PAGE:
Now, Daniel Shaviro in his new and exciting book “Literature and Inequality: Nine Perspectives from the Napoleonic Era through the First Gilded Age”  has expanded this approach to three epochs and nine books. In the first part of the book  (England and France during the Age of Revolution), Shaviro discusses with the same objective of retrieving the facets of social and economic inequality, but in much greater detail than I, Jane Austen (“Pride and Prejudice”), Balzac (“Le pere Goriot” and "La maison Nucingen") and Stendhal (“Le rouge et le noir”). In the second part (England from the 1840s to the start of the First World War)  Shaviro looks at Charles Dickens, Anthony Trollope and E M Forster. Finally, in the third part, he trains his gaze on the US Gilded age (Mark Twain and Charles Dudley Warner, Edith Wharton and Theodore Dreiser). I will review Shaviro’s book in my next post. I have to say that unlike the first part, I am not familiar with the authors from the second and third parts (with the exception of E M Forster), and I would thus have much less to say about these books. My regret is that Shaviro did not include Francis Scott Fitzgerald in the third part. Scott Fitzgerald is, I think, a perfect writer for the Gilded Age: perhaps even better in “Tender is the Night” than in “The Great Gatsby”. But either would do.

I would like to finish this post with an observation. After publishing “The haves and the have-nots” I became somewhat interested in finding similar sociologically rich but also empirically substantiated (i.e. full of details and amounts of actual incomes) books in other literatures. I looked around myself and asked several of my students from different countries for their suggestions. Interestingly, we came with almost nothing. There are of course books with sociological and anthropological details, but alas no numbers that would allow empirical economists to weave their story and place these individuals in contemporaneous income distributions (assuming, of course, that such distributions for the relevant countries do exist). The writers seemed much less interested in doing this than for example Balzac in his entire “La comedie humaine”.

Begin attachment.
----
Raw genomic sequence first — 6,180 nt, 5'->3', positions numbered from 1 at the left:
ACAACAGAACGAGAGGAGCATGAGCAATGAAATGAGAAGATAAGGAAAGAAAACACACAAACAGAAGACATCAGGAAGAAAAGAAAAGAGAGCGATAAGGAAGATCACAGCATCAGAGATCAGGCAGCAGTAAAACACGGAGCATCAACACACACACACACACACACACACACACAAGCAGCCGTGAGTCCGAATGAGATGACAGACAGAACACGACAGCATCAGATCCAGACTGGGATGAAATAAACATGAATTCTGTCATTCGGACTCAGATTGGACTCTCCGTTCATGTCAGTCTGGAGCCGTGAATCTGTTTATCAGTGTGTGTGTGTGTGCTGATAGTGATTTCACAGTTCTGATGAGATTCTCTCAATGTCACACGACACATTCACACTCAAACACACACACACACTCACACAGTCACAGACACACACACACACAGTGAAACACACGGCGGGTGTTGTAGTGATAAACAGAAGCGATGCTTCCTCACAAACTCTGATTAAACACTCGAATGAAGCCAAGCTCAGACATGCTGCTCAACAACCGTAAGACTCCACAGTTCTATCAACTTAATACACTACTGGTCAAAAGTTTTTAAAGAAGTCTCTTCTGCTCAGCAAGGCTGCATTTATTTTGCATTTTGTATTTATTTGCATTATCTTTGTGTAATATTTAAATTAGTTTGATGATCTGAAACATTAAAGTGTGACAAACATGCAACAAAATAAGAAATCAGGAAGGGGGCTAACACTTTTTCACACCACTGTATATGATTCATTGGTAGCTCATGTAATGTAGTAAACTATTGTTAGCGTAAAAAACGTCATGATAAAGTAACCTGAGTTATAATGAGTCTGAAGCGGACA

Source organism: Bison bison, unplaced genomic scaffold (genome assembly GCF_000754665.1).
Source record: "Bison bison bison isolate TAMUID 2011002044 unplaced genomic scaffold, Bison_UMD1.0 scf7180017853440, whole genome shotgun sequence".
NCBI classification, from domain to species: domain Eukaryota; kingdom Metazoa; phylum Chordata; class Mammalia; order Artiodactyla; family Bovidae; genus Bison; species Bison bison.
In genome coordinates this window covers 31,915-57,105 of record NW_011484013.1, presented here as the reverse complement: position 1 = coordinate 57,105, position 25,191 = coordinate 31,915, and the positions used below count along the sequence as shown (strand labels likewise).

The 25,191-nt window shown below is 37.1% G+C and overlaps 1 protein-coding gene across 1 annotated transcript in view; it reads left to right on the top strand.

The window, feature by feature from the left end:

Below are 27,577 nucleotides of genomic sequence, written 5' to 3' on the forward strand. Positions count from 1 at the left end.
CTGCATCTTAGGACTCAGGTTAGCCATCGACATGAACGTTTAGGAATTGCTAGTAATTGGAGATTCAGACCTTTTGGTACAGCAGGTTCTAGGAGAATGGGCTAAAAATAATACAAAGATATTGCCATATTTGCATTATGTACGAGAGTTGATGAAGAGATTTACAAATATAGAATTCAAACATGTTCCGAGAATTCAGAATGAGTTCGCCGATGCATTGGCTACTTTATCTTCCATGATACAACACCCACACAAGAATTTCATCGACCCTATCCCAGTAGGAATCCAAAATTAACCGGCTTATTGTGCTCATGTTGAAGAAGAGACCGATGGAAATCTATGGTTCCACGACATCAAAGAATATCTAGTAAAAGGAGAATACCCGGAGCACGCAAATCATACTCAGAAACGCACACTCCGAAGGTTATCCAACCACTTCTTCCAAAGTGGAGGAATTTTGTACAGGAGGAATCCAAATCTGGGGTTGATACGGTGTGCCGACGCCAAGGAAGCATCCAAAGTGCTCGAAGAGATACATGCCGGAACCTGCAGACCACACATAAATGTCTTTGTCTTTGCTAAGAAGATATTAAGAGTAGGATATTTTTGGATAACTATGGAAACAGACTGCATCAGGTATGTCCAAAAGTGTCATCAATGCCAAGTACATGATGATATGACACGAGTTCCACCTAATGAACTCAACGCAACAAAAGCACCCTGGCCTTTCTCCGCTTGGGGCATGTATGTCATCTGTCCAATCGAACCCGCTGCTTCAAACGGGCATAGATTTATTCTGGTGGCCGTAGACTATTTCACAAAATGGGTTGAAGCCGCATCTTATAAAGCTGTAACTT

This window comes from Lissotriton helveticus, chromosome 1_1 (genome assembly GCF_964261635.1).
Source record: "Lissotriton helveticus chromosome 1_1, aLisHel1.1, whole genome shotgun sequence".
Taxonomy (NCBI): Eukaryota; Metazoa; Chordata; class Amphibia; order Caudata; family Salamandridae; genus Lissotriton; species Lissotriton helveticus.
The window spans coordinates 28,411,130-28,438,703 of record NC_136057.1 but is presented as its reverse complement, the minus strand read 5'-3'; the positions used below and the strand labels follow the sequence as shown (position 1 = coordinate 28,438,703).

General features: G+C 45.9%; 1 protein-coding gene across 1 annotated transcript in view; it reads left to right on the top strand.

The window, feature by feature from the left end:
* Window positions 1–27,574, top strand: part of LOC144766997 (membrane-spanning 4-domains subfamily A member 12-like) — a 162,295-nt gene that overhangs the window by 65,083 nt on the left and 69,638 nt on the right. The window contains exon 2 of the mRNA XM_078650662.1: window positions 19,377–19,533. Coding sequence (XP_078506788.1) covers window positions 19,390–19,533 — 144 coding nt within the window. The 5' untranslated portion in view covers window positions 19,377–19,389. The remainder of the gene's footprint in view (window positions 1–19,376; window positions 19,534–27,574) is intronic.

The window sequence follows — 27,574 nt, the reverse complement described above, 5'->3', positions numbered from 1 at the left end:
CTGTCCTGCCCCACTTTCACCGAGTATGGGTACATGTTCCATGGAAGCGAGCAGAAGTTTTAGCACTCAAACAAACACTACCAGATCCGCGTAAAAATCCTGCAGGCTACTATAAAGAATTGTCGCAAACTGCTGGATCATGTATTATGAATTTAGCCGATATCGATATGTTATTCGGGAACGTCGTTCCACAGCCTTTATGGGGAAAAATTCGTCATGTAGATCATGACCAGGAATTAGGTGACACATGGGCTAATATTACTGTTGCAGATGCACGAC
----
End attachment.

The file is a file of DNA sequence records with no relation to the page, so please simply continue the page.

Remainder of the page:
This is not the result of some dedicated search of various literatures and it could be that I am wrong. But it is an interesting hypothesis: was the European 19th century literature exceptionally interested in social status, wealth and income? Was it exceptionally well documented? It seemed to me that the 20th century literature provides many fewer empirical details. For example, Proust’s “A la recherche…” is very similar in its study of social conflict and mutual accommodation between the parvenus, bourgeoisie and the aristocratic elite to Balzac. But unlike Balzac, Proust gives no numbers at all. So for an empirical economist (and for this specific purpose) Proust is not of much use. This was my impression with other writers I know, but I hope that there are out there works of fiction in many literatures that one could use as I have used “Pride and Prejudice” and Piketty and Shaviro “Le pere Goriot”. One of the objectives of this post is to stimulate people to look around among the authors they know and to use works of fiction to tease out and trace the contours of inequality in various societies.

Correction: Reverend Collins estimates Elizabeth's income, if she does not marry, at 4% of 1000 pounds = 40 pounds rather than 50  as I wrote here.